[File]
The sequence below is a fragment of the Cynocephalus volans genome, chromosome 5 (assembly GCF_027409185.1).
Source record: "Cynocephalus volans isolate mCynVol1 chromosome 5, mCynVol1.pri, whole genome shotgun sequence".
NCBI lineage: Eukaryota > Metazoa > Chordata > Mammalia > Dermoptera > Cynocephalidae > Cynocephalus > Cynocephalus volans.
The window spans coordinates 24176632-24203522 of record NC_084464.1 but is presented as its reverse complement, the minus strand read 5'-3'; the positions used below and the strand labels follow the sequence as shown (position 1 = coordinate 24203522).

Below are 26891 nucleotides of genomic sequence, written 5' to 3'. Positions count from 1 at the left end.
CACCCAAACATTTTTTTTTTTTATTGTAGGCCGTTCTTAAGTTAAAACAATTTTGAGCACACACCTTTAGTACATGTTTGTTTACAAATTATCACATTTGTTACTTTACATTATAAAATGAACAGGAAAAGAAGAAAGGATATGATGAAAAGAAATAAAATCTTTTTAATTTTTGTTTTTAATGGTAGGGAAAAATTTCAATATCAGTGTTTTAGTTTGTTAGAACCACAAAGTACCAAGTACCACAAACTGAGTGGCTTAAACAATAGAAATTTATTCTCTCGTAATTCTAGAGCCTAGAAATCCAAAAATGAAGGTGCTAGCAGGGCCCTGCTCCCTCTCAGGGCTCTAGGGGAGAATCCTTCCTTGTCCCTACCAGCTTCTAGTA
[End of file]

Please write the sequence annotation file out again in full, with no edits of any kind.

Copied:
The sequence below is a fragment of the Cynocephalus volans genome, chromosome 5 (assembly GCF_027409185.1).
Source record: "Cynocephalus volans isolate mCynVol1 chromosome 5, mCynVol1.pri, whole genome shotgun sequence".
NCBI lineage: Eukaryota > Metazoa > Chordata > Mammalia > Dermoptera > Cynocephalidae > Cynocephalus > Cynocephalus volans.
The window spans coordinates 24176632-24203522 of record NC_084464.1 but is presented as its reverse complement, the minus strand read 5'-3'; the positions used below and the strand labels follow the sequence as shown (position 1 = coordinate 24203522).

Below are 26891 nucleotides of genomic sequence, written 5' to 3'. Positions count from 1 at the left end.
CACCCAAACATTTTTTTTTTTTATTGTAGGCCGTTCTTAAGTTAAAACAATTTTGAGCACACACCTTTAGTACATGTTTGTTTACAAATTATCACATTTGTTACTTTACATTATAAAATGAACAGGAAAAGAAGAAAGGATATGATGAAAAGAAATAAAATCTTTTTAATTTTTGTTTTTAATGGTAGGGAAAAATTTCAATATCAGTGTTTTAGTTTGTTAGAACCACAAAGTACCAAGTACCACAAACTGAGTGGCTTAAACAATAGAAATTTATTCTCTCGTAATTCTAGAGCCTAGAAATCCAAAAATGAAGGTGCTAGCAGGGCCCTGCTCCCTCTCAGGGCTCTAGGGGAGAATCCTTCCTTGTCCCTACCAGCTTCTAGTA